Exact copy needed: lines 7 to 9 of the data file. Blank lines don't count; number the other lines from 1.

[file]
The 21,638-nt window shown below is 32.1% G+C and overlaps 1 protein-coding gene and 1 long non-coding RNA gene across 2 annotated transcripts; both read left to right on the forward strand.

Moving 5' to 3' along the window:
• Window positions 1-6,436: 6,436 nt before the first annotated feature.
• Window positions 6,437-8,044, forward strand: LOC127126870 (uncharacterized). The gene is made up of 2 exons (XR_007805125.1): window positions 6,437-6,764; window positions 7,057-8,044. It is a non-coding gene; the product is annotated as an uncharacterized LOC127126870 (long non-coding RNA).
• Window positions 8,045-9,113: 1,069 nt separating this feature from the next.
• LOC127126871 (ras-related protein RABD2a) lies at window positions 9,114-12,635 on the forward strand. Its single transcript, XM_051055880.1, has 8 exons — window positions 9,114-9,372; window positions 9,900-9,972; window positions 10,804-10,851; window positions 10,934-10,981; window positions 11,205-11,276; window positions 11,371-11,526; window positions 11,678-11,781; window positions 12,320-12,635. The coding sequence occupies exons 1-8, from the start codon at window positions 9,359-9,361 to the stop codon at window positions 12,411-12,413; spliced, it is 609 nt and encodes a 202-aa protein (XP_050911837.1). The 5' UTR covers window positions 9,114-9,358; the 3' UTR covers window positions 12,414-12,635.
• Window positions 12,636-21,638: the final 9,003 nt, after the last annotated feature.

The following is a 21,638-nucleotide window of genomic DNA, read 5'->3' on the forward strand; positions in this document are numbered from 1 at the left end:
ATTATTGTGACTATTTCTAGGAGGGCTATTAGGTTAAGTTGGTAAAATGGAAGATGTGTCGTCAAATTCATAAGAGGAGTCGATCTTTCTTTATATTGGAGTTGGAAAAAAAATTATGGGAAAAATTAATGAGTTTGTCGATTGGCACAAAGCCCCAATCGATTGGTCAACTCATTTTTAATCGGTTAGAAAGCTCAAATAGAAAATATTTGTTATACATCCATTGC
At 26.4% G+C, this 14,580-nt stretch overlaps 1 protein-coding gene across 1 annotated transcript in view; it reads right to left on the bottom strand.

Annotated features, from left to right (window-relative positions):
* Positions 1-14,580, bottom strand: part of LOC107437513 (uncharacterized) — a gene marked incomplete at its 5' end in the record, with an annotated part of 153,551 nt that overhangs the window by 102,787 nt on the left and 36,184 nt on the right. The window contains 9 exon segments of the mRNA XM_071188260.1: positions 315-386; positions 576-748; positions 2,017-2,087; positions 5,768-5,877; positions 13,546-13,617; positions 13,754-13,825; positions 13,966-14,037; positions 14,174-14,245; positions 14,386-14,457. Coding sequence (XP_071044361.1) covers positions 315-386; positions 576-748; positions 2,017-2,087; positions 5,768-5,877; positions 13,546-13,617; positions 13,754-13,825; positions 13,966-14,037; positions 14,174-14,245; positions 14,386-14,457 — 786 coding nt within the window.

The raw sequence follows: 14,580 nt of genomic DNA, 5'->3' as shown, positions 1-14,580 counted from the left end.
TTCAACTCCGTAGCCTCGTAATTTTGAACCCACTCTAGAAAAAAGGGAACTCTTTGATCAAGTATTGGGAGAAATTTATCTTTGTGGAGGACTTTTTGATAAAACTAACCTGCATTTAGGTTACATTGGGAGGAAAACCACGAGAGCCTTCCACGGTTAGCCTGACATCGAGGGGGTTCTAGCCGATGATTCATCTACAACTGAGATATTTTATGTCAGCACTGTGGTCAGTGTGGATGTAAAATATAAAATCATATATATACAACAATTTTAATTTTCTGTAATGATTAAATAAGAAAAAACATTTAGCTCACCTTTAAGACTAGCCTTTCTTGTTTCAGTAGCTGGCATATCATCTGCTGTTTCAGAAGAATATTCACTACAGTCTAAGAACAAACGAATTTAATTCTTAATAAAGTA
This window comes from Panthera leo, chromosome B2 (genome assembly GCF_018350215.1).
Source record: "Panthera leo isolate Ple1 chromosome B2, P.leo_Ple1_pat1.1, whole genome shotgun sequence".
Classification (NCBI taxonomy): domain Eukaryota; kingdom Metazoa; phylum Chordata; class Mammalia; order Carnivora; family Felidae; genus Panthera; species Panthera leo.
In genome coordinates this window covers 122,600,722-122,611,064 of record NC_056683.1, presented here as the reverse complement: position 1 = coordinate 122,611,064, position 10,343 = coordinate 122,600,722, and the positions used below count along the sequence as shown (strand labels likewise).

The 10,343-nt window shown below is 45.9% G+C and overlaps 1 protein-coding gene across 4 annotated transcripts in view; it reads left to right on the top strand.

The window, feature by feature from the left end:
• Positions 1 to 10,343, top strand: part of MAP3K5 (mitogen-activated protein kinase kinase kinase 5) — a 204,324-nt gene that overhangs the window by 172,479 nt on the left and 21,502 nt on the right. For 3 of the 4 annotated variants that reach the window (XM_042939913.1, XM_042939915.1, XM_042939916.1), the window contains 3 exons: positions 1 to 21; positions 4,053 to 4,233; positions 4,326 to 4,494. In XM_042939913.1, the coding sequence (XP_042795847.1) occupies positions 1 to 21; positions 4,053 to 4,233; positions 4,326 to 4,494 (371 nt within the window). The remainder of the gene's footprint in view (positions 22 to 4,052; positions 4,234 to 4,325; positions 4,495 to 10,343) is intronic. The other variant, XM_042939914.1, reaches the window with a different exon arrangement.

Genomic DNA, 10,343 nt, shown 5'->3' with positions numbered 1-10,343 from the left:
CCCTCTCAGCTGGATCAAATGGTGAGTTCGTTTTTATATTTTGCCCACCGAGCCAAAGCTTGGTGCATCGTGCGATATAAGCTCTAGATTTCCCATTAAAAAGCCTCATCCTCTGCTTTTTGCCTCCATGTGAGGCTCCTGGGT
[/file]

• Window positions 12,636-21,638: the final 9,003 nt, after the last annotated feature.

The following is a 21,638-nucleotide window of genomic DNA, read 5'->3' on the forward strand; positions in this document are numbered from 1 at the left end:
ATTATTGTGACTATTTCTAGGAGGGCTATTAGGTTAAGTTGGTAAAATGGAAGATGTGTCGTCAAATTCATAAGAGGAGTCGATCTTTCTTTATATTGGAGTTGGAAAAAAAATTATGGGAAAAATTAATGAGTTTGTCGATTGGCACAAAGCCCCAATCGATTGGTCAACTCATTTTTAATCGGTTAGAAAGCTCAAATAGAAAATATTTGTTATACATCCATTGC